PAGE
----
Injury and illness profiles during the 2014 South African ironman ultra-distance triathlon
Smit, Charles Reinecke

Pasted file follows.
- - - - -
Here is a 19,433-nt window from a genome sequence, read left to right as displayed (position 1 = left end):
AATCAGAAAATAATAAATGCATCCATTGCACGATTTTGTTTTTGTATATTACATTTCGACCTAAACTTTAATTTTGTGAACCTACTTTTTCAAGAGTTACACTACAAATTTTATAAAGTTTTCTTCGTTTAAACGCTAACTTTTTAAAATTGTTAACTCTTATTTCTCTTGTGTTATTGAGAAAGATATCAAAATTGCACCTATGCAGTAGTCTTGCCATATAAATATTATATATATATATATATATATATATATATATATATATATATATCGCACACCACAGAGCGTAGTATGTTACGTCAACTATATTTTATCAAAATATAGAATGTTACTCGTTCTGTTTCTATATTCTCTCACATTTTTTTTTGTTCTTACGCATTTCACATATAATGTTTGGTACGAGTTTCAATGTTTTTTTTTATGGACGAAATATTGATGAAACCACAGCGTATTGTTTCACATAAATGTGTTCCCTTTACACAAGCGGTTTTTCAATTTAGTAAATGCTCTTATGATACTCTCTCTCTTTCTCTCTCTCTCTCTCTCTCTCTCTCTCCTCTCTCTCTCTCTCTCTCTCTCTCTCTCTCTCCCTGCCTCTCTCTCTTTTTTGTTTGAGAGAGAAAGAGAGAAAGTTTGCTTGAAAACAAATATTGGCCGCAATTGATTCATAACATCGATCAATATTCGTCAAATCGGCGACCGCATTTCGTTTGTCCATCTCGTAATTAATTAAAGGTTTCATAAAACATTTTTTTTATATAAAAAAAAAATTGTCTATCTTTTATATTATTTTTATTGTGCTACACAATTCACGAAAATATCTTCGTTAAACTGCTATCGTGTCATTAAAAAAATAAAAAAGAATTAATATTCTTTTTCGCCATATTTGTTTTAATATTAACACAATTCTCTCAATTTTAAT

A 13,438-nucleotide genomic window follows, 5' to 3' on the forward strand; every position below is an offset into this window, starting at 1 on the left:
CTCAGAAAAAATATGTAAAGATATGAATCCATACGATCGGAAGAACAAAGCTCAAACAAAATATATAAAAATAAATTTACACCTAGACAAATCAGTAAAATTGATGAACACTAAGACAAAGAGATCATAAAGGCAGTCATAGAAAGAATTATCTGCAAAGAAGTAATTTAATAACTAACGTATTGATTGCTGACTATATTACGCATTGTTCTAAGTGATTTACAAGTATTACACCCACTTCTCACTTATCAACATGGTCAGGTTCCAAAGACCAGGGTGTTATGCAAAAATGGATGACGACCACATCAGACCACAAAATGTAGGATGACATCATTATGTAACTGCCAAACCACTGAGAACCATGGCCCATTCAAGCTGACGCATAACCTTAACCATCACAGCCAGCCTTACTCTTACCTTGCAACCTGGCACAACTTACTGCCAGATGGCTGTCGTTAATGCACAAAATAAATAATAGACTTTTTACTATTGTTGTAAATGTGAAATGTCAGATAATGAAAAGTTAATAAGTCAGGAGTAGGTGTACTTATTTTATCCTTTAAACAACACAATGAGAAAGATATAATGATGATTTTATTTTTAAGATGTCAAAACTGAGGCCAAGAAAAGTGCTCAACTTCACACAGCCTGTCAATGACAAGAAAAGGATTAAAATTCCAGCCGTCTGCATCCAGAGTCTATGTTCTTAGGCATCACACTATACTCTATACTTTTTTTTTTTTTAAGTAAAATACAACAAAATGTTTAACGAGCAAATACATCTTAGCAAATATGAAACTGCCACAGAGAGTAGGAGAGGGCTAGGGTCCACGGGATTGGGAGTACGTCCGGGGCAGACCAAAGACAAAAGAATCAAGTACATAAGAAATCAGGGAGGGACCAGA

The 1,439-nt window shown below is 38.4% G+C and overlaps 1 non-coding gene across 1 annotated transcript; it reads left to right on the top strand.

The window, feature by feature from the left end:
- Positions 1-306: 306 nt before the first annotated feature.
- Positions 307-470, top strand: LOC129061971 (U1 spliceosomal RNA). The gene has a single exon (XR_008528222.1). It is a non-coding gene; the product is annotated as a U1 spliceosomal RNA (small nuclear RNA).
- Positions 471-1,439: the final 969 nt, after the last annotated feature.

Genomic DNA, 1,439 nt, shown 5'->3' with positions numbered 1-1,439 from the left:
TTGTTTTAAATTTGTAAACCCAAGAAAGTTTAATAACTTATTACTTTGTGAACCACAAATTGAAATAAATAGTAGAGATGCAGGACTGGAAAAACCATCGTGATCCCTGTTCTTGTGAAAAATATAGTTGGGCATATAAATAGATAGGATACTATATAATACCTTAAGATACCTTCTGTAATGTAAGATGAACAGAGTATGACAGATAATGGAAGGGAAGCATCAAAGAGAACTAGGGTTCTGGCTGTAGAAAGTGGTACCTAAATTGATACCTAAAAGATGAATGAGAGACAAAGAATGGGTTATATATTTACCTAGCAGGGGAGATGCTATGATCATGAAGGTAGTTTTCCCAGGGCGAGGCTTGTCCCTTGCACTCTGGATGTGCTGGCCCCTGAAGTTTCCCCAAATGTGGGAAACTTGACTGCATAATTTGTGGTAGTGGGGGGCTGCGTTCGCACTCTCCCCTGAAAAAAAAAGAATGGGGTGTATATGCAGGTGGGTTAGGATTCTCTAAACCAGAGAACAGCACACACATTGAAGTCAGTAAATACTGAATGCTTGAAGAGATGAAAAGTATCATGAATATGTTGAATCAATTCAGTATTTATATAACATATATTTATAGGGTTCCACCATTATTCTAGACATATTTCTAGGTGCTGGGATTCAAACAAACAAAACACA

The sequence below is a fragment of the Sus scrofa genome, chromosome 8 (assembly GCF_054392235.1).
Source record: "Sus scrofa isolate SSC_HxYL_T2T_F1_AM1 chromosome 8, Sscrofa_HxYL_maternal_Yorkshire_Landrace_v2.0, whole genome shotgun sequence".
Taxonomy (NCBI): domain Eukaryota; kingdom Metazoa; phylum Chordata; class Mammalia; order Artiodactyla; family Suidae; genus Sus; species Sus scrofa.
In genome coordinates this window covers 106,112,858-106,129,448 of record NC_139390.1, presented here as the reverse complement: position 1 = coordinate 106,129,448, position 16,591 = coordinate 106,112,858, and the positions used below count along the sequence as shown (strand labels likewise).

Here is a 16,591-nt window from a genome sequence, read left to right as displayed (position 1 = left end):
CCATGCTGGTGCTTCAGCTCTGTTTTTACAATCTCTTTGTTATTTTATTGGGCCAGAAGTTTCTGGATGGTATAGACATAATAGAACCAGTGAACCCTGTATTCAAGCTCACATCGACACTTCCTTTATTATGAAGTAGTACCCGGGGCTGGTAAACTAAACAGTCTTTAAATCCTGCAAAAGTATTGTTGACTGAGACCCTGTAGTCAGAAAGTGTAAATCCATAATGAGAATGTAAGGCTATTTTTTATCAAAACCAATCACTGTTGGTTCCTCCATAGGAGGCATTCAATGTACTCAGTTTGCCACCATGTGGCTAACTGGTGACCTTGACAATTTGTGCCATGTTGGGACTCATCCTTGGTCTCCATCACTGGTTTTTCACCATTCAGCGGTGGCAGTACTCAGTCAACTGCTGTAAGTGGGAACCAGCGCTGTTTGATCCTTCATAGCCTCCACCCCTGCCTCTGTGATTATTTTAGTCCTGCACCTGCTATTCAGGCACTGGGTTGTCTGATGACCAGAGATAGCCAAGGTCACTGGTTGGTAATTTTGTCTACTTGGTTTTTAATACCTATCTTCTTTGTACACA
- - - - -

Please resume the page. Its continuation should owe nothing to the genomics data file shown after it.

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Background: The Ironman South Africa (IMSA) is one of 28 Ironman races worldwide and is one of the most prominent events on the South African sports calendar. The 2014 event was held on the 6th of April in the city of Port Elizabeth in Nelson Mandela Bay. Even though Ironman events are among the most popular long distance triathlons worldwide, there is a need for ongoing data gathering regarding the injuries and illness profiles of athletes during events. The importance of ongoing research is highlighted by the fact that these ultra-distance athletes are exposed to environmental conditions and physiological demands in excess of those that athletes participating in individual sporting events of similar duration experience. Consequently such an event requires a wellorganised medical and emergency system. Aim:The aim of this study was to analyse the medical information of athletes that received medical attention at the 2014 Ironman South Africa (IMSA) event (N=179). Demographic information and medical histories of the athletes that participated in the event were also collected. A detailed report of the weather conditions on race day was included as additional information in this study. The IMSA medical plan was also reviewed to analyse the treatment plans, medical resources and medical personnel that provided care at the event. Method: The study was a retrospective, cross-sectional study. Athletes that presented for medical attention and their related medical notes recorded as standard procedure during the 2014 IMSA event were included in this study. This study undertook to use the information by transferring the data recorded in the medical notes to a data collection form developed for this study. The captured data was then coded and analysed. Descriptive statistics for the measures of central tendency presenting frequency, percentages, means and averages were calculated. Results and Recommendations: Of the 2331 athletes who started the race8% required medical attention. This number is slightly lower than data documented for recent previous IMSA events. At the 2014 event weather conditions were mild and likely played a role in a somewhat lower incidence of injury and illness among the participants. However, the incidence is comparative with international data documented for international Ironman and other triathlon events. IMSA has seen a significant increase in participants and a 1% increase in female participation. Although analysis of the data did not find a statistically significant difference for gender between the group of athletes that did not require any medical attention on race day and the group of athletes that did require medical attention, the trend of an increasing number of female participants needs to be considered in future planning. A statistically significant difference was found for age between the group of athletes requiring medical attention and those athletes that did not. Younger athletes between the ages of 18 and24 years had the largest number of injuries (15%), followed by athletes in the 25-29 year age group (13%). IMSA also recorded an increase in novice participation in 2014 of almost 12% from the previous year. This information, together with the incidence of injury among younger athletes found in this study also deserves further consideration. Race participants, especially novice athletes, should be clearly advised on conditions that may exacerbate heat illnesses such as obesity, lower levels of fitness, dehydration, lack of acclimatisation, a previous history of heat stroke, sleep deprivation, certain medications including diuretics and antidepressants, and sweat gland dysfunction or sunburn. Exercise/exertion related diagnoses were made in 64% of these athletes, with 72 cases of Exercise Associated Collapse (EAC)/hypotension being diagnosed. This finding is supported by literature in which EAC is consistently listed as one of the most commonly encountered medical problems during Ironman and other endurance events. A significant finding of this study also supports existing literature highlighting pre-existing injuries and medical disorders as important factors in identifying the at-risk athlete with 19% of those athletes that received medical attention during the race were on chronic medication. The prevalent use of NSAIDs both before and during the event is another significant finding of this study. This finding may highlight an important need for more comprehensive preparticipation screening and continuous medical education among athletes. Specifically pre-participation screening, the viability of pre-race seminars, and comprehensive medical education by way of more effective and detailed communication with both medical personnel and race entrants needs to be investigated.